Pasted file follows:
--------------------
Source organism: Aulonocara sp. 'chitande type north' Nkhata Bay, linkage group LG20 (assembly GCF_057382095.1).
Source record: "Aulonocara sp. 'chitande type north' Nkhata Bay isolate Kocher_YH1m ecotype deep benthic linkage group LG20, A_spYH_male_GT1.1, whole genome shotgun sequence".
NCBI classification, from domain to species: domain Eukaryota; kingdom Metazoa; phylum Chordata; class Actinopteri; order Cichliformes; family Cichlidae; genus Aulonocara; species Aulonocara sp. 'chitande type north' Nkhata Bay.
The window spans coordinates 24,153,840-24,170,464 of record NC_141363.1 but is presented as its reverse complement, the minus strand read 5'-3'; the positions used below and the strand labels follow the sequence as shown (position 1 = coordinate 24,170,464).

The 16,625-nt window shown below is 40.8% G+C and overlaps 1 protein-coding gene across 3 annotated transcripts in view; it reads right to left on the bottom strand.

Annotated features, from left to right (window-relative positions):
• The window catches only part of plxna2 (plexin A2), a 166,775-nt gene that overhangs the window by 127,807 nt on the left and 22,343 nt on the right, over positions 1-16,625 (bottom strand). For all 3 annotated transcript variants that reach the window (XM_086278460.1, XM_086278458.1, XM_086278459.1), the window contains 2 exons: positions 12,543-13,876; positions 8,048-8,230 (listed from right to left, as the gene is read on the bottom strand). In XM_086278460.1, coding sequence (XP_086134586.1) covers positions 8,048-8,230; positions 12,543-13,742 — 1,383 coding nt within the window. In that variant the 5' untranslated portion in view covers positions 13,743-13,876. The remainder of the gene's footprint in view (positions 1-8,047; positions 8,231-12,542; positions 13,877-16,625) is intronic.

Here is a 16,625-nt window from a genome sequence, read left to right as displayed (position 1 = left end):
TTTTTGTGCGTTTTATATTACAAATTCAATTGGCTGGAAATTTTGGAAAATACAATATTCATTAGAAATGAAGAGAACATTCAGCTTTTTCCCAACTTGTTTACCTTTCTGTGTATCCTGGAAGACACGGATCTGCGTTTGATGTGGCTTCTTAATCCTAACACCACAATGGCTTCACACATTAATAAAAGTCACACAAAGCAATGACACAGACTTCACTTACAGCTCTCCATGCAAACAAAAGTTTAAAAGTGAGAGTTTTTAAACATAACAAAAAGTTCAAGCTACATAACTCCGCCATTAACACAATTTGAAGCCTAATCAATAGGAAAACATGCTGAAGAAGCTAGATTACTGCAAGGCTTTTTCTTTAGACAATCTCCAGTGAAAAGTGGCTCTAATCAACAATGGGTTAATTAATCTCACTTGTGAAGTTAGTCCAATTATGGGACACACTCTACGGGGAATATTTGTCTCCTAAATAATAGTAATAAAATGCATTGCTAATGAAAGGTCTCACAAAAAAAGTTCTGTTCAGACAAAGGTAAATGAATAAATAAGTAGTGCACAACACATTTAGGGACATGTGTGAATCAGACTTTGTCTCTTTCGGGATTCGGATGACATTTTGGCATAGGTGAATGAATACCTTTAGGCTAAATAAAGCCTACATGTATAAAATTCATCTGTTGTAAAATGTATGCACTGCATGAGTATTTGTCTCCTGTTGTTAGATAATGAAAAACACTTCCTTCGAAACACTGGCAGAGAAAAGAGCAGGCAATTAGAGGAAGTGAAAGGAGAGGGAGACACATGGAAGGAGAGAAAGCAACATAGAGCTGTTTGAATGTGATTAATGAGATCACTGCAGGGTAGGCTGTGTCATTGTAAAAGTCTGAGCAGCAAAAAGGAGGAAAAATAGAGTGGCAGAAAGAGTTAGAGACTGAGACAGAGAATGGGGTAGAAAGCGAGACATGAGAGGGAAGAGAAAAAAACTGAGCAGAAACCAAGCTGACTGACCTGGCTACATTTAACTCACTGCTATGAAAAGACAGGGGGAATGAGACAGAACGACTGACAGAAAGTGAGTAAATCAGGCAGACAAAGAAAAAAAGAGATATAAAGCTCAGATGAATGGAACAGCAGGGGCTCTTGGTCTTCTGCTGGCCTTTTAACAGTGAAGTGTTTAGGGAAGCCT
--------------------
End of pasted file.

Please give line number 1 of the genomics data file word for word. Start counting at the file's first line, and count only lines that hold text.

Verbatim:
Source organism: Aulonocara sp. 'chitande type north' Nkhata Bay, linkage group LG20 (assembly GCF_057382095.1).